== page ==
Well, I warned you... This is me "recovering" from my trip to Asheville. I've gone very quiet...
I'm (for better or worse) a prolific facebook poster, and I've barely posted a thing since coming home. No blog in a week. If you haven't called me, you haven't heard from me. I'm living in my head right now (as opposed to the real world), and really don't feel any need or inclination to take a peek out of this little gopher hole in my mind. I get this way. It's a very satisfying coping mechanism. No cause for alarm.
Since I'm feeling more troubled than usual, I've doubled down on my escapist tendencies. I wish I could say I'm having an alcohol-fueled orgy or something equally depraved and interesting, but that's not how I roll. What I have been doing, you'll be (dis)interested to learn, is embroidery, while reading Twilight fan fiction. Yes. At the same time. Who knew I was such a prolific multi-tasker? It's been like popping a Prozac with a tequila chaser for me. I haven't embroidered anything in a long, long time, and it's been just the thing I needed to exorcize all that nervous tension from my body. I know. I wish my life was more salacious too, but there you go...
I learned how to embroider when I was an exchange student in Hungary. I was 18, and did not have the most auspicious beginning in the country. I was barely there a full week before I broke out in chicken pox. Sick, itchy, feverish, homesick, and dumped by my boyfriend, I was a sad, bedridden spectacle who wasn't even remotely emotionally prepared to take my adopted country by storm. My host mother, sensing my immanent emotional collapse, sent me out of the house to the weekly market with my host father, because me sitting at home feeling depressed wasn't helping things.
At the market, I saw the colorfully embroidered tablecloths for sale, and when I got home, commented that I would love to learn how to embroider. In my family, all the women did some sort of handcraft. My great-grandmother was an accomplished seamstress, quilter, and crocheter, my grandmother liked to knit, and my mom liked quilting and cross-stitch. Knitting and crocheting did nothing for me (mostly because it involved counting and spacial abilities that made my brain hurt), machine sewing didn't excite me much either (I like working with my hands too much) but I liked cross stitching a little, and had been dollmaking since elementary school. My host mother said she could teach me how to embroider, so the next week, we went back to the market for a small pre-printed table doily and some thread, and that afternoon, she taught me the basic stitches.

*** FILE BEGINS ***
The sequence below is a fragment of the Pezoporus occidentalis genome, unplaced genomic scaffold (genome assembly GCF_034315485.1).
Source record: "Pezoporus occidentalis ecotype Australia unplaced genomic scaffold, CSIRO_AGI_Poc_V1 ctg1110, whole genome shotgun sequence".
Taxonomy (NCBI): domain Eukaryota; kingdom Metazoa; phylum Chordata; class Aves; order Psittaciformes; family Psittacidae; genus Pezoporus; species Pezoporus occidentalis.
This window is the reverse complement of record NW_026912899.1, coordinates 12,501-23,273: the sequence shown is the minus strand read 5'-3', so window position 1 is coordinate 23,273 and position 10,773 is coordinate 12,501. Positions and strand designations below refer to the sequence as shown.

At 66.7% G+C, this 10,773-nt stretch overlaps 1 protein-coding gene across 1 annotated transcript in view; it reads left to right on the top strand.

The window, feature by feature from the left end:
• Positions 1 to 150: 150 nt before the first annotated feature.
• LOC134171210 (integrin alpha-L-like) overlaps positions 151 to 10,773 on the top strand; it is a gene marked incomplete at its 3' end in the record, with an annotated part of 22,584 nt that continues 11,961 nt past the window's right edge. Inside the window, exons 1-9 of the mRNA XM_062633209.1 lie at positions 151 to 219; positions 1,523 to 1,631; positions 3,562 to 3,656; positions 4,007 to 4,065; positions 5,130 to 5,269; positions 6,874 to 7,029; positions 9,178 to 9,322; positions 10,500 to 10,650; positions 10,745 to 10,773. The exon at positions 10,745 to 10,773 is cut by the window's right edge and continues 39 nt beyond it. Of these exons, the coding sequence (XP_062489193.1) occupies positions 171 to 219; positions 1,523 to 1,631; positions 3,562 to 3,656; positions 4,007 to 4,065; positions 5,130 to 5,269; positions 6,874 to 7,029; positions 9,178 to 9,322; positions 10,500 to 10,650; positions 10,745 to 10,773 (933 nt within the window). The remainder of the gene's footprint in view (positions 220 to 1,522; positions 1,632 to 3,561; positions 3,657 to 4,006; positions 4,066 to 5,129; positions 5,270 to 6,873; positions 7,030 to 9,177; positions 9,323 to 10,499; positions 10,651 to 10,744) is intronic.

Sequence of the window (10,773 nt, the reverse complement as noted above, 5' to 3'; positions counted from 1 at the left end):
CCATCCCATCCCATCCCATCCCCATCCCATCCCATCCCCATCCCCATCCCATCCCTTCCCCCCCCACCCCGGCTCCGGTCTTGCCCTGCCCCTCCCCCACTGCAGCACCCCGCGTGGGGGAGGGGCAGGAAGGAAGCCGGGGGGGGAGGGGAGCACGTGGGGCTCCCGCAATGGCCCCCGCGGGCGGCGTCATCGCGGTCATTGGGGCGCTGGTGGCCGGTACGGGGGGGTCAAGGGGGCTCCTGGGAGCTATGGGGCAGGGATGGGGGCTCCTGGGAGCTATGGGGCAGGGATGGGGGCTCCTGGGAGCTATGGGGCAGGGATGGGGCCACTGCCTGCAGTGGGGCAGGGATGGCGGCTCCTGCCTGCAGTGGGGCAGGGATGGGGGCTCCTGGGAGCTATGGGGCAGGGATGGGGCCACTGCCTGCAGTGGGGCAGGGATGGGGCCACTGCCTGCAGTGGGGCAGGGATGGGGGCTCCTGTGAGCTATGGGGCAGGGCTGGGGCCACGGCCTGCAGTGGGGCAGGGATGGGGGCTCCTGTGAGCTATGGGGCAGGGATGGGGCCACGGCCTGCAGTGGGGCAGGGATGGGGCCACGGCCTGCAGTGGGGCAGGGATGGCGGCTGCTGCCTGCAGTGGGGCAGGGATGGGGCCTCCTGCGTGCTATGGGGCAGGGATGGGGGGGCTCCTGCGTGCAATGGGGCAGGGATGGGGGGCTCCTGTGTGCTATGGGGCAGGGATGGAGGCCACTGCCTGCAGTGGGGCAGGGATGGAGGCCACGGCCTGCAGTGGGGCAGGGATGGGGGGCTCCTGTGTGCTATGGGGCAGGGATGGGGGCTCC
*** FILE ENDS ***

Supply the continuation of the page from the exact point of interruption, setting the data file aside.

I took to it like a duck to water, and spent many, many hours watching unintelligible Hungarian television with my host family, only prevented from going stark, raving crazy by embroidering myself into oblivion. I was a sucky exchange student. I barely learned the language. I dropped out of high school and audited classes at the university. I was out more often than I was home. But since I loved embroidery, no one gave me any grief. If that was my sole attempt at learning their culture, at least it was tangible, so the Hungarians accepted it happily. For once in my life, I was left almost entirely to my own devices. And it was a great year.
Like writing, I embroider in fits and starts. I'm on a tear now. It feels like a compulsion--like a drug I need hits of. Fortunately, the outcome isn't rehab, but decorative items that might someday become family heirlooms (I hope). When I'm finished with my current project, I'll post pictures. I expect to be done in a week or so if I can keep up my pace. While I embroider, I ease myself into a meditative state, where everything weighing on me washes away. It's a time to compartmentalize my grief, frustrations, and worries and shuttle them to the storage facility in my brain, where they don't seem as immediate or overwhelming. Like yoga breaths, the in and out of the needle is calming and cleansing, centering me, reminding me to be present, to focus on only that which is right in front of me, the colors and patterns and picture emerging, things of beauty that I can control. The everything else, is on the periphery, a colorless nuisance with neither form nor need.
If you don't hear much from me for a while, this is where I am. In my happy place.